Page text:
William Shakespeare, who died 400 years ago, remains the best known and most illustrious playwright in the English language. Depending on how they are counted, he had a vocabulary in excess of 20,000 different words which is remarkable, considering that today a well-educated university graduate is presumed to know some 30,000 words. Shakespeare had a written vocabulary of 17,000 to 20,000 words, a tenth of which he coined himself. He could very well be the first English-language metonymist with new words such as bubbles. The first English dictionary was published in 1604 as Robert Cawdrey’s A Table Alphabeticall, a book of some 2,500 words, many of Shakespeare’s invention.
 

Review

01 ShakespeareFor this 400th anniversary Decca has re-mastered and re-issued the celebrated Argo recordings as Shakespeare – The Complete Works, performed by the Marlowe Dramatic Society and Professional Players (4783506). The Marlowe Society was formed in 1907 as a student drama society of Cambridge University. For these Argo recordings made under the auspices of the British Council between 1951 and 1964, many familiar voices appear in both leading roles and lesser parts in the full cast recordings of 37 plays, also 154 sonnets and four narrative poems. Recognized voices include John Gielgud, Ian McKellen, Peggy Ashcroft, Derek Jacobi, Michael Hordern, Peter Pears, Ian Holm, Margaretta Scott, Prunella Scales, George Rylands, Toby Robertson, Clive Swift, Roy Dotrice, Geraldine McEwan, Miles Malleson, Richard Marquand and scores of others in roles of various importance. It is clear that correct enunciation and inflection are of predominant importance and sometimes dramatic tension may suffer in the pursuit of flawless articulation. However, the prime reason for assembling these enactments and recitations is to have all Shakespeare’s timeless words and his uses of those words at your fingertips. The impressive, luxury-boxed set of 100 CDs and an illustrated eight and a half by ten inch 224-page book that includes full cast listing, analysis of each work and fascinating engravings uniquely fills the bill. Could be a very nice seasonal present for the family.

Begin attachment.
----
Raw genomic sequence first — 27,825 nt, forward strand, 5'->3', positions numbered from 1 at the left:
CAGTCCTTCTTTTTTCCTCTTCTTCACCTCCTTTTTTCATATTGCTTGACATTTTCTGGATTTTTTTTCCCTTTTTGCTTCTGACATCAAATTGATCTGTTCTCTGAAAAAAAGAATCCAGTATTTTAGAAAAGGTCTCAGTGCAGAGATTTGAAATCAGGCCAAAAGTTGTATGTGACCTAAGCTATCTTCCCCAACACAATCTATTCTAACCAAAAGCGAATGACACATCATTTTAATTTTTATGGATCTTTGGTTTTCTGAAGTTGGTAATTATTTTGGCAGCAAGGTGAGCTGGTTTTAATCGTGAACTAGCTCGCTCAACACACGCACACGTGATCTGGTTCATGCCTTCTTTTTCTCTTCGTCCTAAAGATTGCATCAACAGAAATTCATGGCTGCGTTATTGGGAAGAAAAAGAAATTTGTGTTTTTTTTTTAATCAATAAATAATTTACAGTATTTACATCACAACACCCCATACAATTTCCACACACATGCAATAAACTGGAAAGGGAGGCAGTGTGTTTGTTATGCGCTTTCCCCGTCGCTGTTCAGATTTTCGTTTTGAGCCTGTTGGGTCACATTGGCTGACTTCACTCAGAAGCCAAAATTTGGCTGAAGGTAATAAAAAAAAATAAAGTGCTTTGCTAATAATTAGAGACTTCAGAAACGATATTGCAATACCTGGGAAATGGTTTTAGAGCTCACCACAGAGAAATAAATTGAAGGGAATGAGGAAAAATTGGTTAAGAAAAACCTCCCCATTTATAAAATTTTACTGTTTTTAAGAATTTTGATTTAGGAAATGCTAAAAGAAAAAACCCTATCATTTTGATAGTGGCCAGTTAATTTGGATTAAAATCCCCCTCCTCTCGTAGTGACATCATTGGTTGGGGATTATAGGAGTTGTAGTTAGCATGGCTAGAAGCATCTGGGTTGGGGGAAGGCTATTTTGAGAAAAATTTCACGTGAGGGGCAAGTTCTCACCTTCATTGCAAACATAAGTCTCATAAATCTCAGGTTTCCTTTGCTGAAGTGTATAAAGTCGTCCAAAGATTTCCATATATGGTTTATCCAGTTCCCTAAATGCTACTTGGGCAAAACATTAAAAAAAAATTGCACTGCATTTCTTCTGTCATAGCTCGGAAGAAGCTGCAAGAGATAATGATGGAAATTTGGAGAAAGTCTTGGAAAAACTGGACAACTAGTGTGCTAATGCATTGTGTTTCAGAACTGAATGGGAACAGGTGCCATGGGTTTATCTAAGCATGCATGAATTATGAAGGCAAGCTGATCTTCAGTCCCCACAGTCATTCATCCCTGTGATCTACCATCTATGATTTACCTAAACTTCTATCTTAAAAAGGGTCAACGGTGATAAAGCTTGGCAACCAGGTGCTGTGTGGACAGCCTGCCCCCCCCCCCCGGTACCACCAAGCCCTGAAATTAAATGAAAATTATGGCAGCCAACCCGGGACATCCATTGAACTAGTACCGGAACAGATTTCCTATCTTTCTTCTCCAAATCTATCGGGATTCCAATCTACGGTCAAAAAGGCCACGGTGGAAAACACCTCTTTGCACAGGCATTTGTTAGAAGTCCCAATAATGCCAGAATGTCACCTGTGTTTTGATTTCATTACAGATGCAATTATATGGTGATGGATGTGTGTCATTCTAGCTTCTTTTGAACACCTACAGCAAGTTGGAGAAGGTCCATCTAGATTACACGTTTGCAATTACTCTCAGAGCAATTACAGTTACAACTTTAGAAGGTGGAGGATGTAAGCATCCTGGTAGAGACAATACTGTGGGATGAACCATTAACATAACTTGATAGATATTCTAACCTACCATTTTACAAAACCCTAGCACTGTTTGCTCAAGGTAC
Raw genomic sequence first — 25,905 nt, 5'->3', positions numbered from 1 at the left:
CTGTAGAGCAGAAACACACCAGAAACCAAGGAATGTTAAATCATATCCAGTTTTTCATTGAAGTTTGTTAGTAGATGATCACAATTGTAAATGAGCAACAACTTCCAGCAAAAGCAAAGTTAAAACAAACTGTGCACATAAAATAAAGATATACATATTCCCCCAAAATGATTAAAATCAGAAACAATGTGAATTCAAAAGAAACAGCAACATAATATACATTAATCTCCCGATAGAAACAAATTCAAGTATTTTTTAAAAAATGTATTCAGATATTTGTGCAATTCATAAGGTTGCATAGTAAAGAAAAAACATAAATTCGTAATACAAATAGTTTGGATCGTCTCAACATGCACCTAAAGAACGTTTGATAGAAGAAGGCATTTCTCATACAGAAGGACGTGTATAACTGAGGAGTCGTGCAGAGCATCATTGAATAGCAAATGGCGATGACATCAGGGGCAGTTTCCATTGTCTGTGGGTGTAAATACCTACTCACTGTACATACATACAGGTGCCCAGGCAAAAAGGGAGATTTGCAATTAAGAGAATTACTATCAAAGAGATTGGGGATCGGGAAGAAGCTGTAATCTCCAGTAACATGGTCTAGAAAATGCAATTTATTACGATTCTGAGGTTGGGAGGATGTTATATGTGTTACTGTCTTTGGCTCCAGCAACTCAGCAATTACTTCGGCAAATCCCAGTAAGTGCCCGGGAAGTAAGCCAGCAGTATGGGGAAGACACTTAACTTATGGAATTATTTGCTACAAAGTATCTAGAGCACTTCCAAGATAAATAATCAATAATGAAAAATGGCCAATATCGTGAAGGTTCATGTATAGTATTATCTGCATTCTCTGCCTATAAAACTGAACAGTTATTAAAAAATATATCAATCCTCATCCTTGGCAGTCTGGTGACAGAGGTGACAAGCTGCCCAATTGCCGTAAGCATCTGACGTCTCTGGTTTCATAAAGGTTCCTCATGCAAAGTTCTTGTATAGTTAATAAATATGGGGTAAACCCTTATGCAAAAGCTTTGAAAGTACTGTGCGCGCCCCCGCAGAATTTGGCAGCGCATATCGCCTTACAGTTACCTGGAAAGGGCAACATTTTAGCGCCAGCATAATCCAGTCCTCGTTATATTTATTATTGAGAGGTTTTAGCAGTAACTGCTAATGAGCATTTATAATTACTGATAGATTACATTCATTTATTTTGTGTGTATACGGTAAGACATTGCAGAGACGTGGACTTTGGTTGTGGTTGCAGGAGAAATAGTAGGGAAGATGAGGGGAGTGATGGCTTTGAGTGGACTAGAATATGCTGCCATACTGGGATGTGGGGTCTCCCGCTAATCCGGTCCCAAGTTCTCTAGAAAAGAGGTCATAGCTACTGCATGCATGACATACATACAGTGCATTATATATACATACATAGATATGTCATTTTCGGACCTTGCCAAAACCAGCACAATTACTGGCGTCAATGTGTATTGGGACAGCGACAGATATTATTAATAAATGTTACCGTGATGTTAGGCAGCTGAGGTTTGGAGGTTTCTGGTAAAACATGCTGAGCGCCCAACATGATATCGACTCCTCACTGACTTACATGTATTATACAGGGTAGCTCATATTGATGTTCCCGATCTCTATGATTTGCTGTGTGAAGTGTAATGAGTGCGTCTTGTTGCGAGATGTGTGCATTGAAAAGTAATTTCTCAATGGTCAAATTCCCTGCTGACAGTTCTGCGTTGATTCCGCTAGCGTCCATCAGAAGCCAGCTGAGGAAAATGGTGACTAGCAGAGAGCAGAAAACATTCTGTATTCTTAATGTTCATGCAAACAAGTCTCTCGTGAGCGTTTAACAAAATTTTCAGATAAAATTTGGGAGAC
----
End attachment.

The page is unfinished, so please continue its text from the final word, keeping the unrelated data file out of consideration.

02 ElgarElgar Remastered (SOMMCD 261-4) is a new set of recordings of Edward Elgar conducting his own works. One might have expected new mastering of selected items from the extensive EMI archives of Elgar’s own performances. However, this package of four CDs is a treasure trove of remarkable unissued performances derived from boxes of test pressings sent to Elgar for his approval or not. It seems that Elgar did not always return them and they became part of his estate. Arthur Reynolds of the American Elgar Society secured them and they remained untouched until recently when audio restoration engineer Lani Spahr was given permission to digitalize them and evaluate the commercial possibilities. Lo and behold, through today’s digital restoration, alchemy performances emerged that were, as they say, to die for. But there is more! In many sessions, HMV had their back-up microphones and disc cutters set up at a distance from each other in front of the orchestra. With today’s technology they could become the two channels of a stereo recording. With the vagaries of the exact speeds, the revolutions per minute between two lathes at a nominal 78 rpm presented a very real problem. This and other obstacles are explained in some detail by Spahr in the enclosed 27-page booklet.

From the first notes it is very clear that the theory was correct and now we may all hear, in true stereo, the Cello Concerto played by Beatrice Harrison recorded in 1928 in Kingsway Hall with Elgar conducting the Royal Albert Hall Orchestra. What immediately stands out is the clearly heard figures in the winds, not featured but clearly heard. The dynamics are as they should be. Included on this first disc are shorter pieces including…no, featuring the Cockaigne Overture with the BBC Symphony Orchestra recorded in 1933 in Abbey Road, in mono transitioning to stereo. This truly inspired, grand performance in great sound that still astounds after many hearings has to be the best on record by anyone.